email mkalviai@kacd.pspt.fi
more http://www.generativeart.com/
last changed 2003/08/07 15:25

_id 244d
authors Monedero, J., Casaus, A. and Coll, J.
year 1992
title From Barcelona. Chronicle and Provisional Evaluation of a New Course on Architectural Solid Modelling by Computerized Means
source CAAD Instruction: The New Teaching of an Architect? [eCAADe Conference Proceedings] Barcelona (Spain) 12-14 November 1992, pp. 351-362
summary The first step made at the ETSAB in the computer field goes back to 1965, when professors Margarit and Buxade acquired an IBM computer, an electromechanical machine which used perforated cards and which was used to produce an innovative method of structural calculation. This method was incorporated in the academic courses and, at that time, this repeated question "should students learn programming?" was readily answered: the exercises required some knowledge of Fortran and every student needed this knowledge to do the exercises. This method, well known in Europe at that time, also provided a service for professional practice and marked the beginning of what is now the CC (Centro de Calculo) of our school. In 1980 the School bought a PDP1134, a computer which had 256 Kb of RAM, two disks of 5 Mb and one of lO Mb, and a multiplexor of 8 lines. Some time later the general politics of the UPC changed their course and this was related to the purchase of a VAX which is still the base of the CC and carries most of the administrative burden of the school. 1985 has probably been the first year in which we can talk of a general policy of the school directed towards computers. A report has been made that year, which includes an inquest adressed to the six Departments of the School (Graphic Expression, Projects, Structures, Construction, Composition and Urbanism) and that contains interesting data. According to the report, there were four departments which used computers in their current courses, while the two others (Projects and Composition) did not use them at all. The main user was the Department of Structures while the incidence of the remaining three was rather sporadic. The kind of problems detected in this report are very typical: lack of resources for hardware and software and for maintenance of the few computers that the school had at that moment; a demand (posed by the students) greatly exceeding the supply (computers and teachers). The main problem appeared to be the lack of computer graphic devices and proper software.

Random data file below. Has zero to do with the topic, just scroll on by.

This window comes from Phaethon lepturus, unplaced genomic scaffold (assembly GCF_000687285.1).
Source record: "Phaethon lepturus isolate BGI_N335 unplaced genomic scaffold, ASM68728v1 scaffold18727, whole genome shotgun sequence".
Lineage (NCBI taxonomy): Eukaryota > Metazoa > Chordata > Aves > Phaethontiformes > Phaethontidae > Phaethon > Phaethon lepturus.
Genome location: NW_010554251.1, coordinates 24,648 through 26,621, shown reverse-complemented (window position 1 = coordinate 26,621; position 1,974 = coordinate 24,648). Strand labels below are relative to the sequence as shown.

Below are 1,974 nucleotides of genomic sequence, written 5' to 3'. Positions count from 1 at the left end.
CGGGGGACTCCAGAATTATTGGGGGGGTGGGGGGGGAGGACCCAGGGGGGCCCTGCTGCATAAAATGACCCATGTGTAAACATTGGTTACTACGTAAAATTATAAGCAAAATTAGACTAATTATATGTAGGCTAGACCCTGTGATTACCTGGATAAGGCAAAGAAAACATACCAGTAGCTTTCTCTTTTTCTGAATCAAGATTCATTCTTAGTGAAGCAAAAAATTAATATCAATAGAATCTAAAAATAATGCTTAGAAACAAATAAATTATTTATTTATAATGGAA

series eCAADe
email monedero@ega1.upc.es
last changed 1998/08/18 14:29

_id sigradi2014_172
id sigradi2014_172
authors Santos, Fábio Lopes Souza; Rafael Goffinet de Almeida
year 2014
title Dan Graham e a cidade contemporânea: dispositivos espaciais, comportamentos e relações de poder
source SiGraDi 2014 [Proceedings of the 18th Conference of the Iberoamerican Society of Digital Graphics - ISBN: 978-9974-99-655-7] Uruguay - Montevideo 12 - 14 November 2014, pp. 505-508
summary Dan Graham became an important reference in contemporary art developing since the 1960´s a series of works that maintain a profound relation with urban cultural phenomena. This article proposes the analysis of his works produced over the 1970´s and 1980´s which presents the use of technical supports like video, exhibition and surveillance systems and which guided his earlier aesthetic research – related to the “institutional critique” – to the investigations about the power relations between objects, public and the space where they are placed.
keywords Dan Graham; Contemporary Art; Contemporary Architecture; Contemporary City; Contemporary Spatiality
series SIGRADI
email sotosantos@uol.com.br
last changed 2016/03/10 08:59

_id 0830